Prior art data storage libraries include a plurality of storage bins or slots for retaining portable data storage media, such as magnetic tapes, magnetic disks, or optical disks. Each portable data storage medium may be contained in a cassette or cartridge housing for protection. In this regard, a drive unit having a portable data storage medium mounted therein and allocated for use is referred to as “unavailable.” Conversely, a drive unit without a portable data storage medium mounted therein, or unallocated, is referred to as “available.” Once a portable data storage medium is mounted in a drive unit, and the medium is allocated for use, data may be written to or read from that medium for as long as the system requires. Data is stored on a medium in the form of one or more files, with each file being a logical data set.

However, as noted above, there are limitations in the prior art configurations of data storage libraries. For example there may be a human factor that affects the efficiency of operation associated with storage of data on storage media located in the library. Therefore, there is a need to configure a storage library that mitigates or eliminates the degradation of performance associated therewith.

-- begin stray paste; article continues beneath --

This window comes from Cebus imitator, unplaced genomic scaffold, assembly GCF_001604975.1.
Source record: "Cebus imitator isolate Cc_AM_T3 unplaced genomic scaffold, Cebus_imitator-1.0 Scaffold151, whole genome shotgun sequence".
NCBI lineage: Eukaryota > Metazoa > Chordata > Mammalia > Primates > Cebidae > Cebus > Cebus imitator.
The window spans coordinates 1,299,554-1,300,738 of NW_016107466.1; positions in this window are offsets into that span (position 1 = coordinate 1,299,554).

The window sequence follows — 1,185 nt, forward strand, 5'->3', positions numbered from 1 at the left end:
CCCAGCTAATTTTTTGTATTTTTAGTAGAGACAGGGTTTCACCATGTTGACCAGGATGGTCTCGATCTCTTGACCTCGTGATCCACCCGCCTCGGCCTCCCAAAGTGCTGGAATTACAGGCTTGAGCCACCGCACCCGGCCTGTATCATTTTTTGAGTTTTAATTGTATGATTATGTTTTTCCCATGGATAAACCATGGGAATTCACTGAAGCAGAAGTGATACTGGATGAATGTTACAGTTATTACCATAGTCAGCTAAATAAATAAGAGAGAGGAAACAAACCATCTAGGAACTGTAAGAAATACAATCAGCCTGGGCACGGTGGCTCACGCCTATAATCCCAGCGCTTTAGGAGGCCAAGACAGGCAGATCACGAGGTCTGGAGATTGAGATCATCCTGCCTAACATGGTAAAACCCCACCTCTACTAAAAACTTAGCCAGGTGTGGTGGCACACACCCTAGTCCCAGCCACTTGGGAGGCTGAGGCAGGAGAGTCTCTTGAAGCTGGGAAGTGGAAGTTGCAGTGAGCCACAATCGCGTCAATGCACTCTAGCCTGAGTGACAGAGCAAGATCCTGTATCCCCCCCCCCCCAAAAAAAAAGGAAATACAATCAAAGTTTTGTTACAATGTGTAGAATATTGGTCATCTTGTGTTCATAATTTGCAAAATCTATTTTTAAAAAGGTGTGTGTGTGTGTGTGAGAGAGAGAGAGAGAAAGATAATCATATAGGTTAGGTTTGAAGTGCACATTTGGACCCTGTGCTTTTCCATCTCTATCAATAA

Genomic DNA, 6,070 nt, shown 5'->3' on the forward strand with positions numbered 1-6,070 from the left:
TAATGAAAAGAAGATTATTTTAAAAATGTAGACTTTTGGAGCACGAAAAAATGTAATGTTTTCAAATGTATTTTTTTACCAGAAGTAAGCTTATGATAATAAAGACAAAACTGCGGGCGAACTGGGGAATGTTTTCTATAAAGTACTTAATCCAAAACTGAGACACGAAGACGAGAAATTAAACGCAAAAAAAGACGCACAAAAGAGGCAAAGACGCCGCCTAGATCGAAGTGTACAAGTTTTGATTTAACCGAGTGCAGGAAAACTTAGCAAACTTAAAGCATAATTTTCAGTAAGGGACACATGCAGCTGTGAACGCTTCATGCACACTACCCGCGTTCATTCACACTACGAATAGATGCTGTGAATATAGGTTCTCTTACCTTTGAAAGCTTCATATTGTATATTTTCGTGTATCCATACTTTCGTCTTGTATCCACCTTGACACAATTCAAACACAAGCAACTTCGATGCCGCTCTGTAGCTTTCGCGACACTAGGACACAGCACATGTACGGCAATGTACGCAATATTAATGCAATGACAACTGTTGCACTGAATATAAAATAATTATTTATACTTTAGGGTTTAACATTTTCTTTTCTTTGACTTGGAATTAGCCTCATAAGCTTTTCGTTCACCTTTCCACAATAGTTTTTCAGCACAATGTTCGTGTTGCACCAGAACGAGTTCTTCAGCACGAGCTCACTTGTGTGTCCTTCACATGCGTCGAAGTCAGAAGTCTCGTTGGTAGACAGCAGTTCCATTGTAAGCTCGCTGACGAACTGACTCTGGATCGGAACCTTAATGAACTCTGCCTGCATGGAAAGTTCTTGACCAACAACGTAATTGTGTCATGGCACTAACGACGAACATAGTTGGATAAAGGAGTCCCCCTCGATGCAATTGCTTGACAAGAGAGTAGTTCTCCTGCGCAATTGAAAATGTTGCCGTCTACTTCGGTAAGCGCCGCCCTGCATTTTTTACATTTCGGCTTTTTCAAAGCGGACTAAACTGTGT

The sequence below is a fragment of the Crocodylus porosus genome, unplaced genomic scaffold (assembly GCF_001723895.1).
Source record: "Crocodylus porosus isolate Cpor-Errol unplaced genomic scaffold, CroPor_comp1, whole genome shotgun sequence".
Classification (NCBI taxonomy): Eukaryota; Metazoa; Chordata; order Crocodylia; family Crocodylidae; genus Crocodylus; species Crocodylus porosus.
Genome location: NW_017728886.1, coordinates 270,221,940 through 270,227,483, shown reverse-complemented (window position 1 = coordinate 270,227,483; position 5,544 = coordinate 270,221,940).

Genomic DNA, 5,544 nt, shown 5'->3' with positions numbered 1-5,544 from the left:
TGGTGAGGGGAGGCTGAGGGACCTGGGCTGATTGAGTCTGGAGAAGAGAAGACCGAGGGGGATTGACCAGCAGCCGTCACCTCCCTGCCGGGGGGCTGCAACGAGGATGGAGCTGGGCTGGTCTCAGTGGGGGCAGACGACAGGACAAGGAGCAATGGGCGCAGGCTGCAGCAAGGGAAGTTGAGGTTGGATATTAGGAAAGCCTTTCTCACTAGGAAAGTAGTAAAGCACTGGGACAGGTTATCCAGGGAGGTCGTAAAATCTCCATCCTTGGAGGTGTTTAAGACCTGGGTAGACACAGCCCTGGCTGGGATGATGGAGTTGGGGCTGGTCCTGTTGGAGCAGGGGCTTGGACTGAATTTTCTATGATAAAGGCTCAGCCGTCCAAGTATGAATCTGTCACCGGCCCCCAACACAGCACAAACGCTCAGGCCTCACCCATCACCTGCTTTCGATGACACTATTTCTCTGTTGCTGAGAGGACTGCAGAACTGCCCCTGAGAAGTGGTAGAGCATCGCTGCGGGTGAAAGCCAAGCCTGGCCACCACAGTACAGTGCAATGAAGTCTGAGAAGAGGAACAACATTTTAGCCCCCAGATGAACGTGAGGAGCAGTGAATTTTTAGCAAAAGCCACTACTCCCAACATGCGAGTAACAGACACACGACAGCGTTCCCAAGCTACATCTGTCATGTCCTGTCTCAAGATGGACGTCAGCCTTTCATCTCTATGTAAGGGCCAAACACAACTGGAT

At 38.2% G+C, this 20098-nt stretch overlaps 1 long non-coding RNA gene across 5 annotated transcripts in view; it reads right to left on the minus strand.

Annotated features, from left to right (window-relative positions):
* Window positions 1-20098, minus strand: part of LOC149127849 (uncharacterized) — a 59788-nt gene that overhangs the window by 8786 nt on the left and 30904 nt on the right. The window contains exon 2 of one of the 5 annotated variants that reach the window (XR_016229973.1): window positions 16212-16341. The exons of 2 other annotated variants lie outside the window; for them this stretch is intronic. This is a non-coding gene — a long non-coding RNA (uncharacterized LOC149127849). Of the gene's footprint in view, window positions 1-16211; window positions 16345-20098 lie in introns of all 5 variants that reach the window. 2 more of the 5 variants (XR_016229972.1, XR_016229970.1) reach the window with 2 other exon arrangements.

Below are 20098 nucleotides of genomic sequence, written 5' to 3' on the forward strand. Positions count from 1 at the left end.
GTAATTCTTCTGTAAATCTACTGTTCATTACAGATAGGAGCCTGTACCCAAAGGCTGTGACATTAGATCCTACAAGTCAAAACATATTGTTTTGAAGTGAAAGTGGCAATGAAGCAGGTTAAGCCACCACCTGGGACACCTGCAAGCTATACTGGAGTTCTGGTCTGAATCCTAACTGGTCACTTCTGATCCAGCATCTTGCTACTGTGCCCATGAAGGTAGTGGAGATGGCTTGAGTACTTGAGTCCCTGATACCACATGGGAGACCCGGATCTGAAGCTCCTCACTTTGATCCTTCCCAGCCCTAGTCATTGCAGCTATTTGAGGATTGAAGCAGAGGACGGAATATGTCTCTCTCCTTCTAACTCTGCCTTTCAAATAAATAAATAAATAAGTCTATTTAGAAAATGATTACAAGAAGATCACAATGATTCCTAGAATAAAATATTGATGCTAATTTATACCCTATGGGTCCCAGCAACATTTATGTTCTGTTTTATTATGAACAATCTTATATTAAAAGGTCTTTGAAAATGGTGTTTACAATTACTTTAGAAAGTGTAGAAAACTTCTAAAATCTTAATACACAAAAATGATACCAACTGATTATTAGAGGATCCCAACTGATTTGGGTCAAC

While many library configurations are possible, the storage media in a library is generally either static or picked. Static media remains in place and is accessed electrically, for example through a system of power lines and data cables which in turn may be operated in conjunction with relays and which are an integral part of the library infrastructure. This method of accessing is very costly and complex due to the large amount of wiring and electronics and due to the connectivity issues that arise in maintaining the networked status of the media blocks. Picked media is accessed robotically, removed from a slot and transported to a drive unit which then reads from or writes to the medium. This configuration has the disadvantages of slow data access and limited overall throughput due to the limited number of drives available for reading from and writing to the media.

Therefore, there is also a need to configure a storage library such that the media is neither picked nor permanently wired into an existing infrastructure.

SUMMARY OF THE INVENTION

This invention comprises a method and apparatus to manage a storage system housing a plurality of storage media.